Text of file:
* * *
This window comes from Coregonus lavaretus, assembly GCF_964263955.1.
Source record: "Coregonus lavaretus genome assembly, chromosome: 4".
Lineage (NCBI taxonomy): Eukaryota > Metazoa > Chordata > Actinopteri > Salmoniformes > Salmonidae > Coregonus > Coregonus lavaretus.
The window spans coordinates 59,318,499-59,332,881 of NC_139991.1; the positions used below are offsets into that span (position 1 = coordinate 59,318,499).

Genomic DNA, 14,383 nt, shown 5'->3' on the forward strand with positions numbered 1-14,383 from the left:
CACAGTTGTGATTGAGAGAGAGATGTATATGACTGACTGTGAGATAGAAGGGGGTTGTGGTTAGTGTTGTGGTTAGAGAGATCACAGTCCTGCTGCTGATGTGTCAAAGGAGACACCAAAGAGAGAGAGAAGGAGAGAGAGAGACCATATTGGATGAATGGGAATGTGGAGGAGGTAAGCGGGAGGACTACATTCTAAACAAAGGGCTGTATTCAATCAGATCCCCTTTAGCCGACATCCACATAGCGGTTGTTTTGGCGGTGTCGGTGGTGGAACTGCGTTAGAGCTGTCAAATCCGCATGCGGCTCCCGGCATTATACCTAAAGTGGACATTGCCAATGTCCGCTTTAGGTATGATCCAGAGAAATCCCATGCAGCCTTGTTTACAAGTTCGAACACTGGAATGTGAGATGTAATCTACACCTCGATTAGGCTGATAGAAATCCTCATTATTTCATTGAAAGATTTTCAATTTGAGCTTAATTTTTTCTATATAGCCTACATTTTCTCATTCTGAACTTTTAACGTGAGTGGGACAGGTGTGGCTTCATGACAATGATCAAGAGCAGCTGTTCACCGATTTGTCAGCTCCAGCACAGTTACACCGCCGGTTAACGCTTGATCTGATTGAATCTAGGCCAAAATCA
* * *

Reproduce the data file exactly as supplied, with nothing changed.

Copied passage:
This window comes from Coregonus lavaretus, assembly GCF_964263955.1.
Source record: "Coregonus lavaretus genome assembly, chromosome: 4".
Lineage (NCBI taxonomy): Eukaryota > Metazoa > Chordata > Actinopteri > Salmoniformes > Salmonidae > Coregonus > Coregonus lavaretus.
The window spans coordinates 59,318,499-59,332,881 of NC_139991.1; the positions used below are offsets into that span (position 1 = coordinate 59,318,499).

Genomic DNA, 14,383 nt, shown 5'->3' on the forward strand with positions numbered 1-14,383 from the left:
CACAGTTGTGATTGAGAGAGAGATGTATATGACTGACTGTGAGATAGAAGGGGGTTGTGGTTAGTGTTGTGGTTAGAGAGATCACAGTCCTGCTGCTGATGTGTCAAAGGAGACACCAAAGAGAGAGAGAAGGAGAGAGAGAGACCATATTGGATGAATGGGAATGTGGAGGAGGTAAGCGGGAGGACTACATTCTAAACAAAGGGCTGTATTCAATCAGATCCCCTTTAGCCGACATCCACATAGCGGTTGTTTTGGCGGTGTCGGTGGTGGAACTGCGTTAGAGCTGTCAAATCCGCATGCGGCTCCCGGCATTATACCTAAAGTGGACATTGCCAATGTCCGCTTTAGGTATGATCCAGAGAAATCCCATGCAGCCTTGTTTACAAGTTCGAACACTGGAATGTGAGATGTAATCTACACCTCGATTAGGCTGATAGAAATCCTCATTATTTCATTGAAAGATTTTCAATTTGAGCTTAATTTTTTCTATATAGCCTACATTTTCTCATTCTGAACTTTTAACGTGAGTGGGACAGGTGTGGCTTCATGACAATGATCAAGAGCAGCTGTTCACCGATTTGTCAGCTCCAGCACAGTTACACCGCCGGTTAACGCTTGATCTGATTGAATCTAGGCCAAAATCA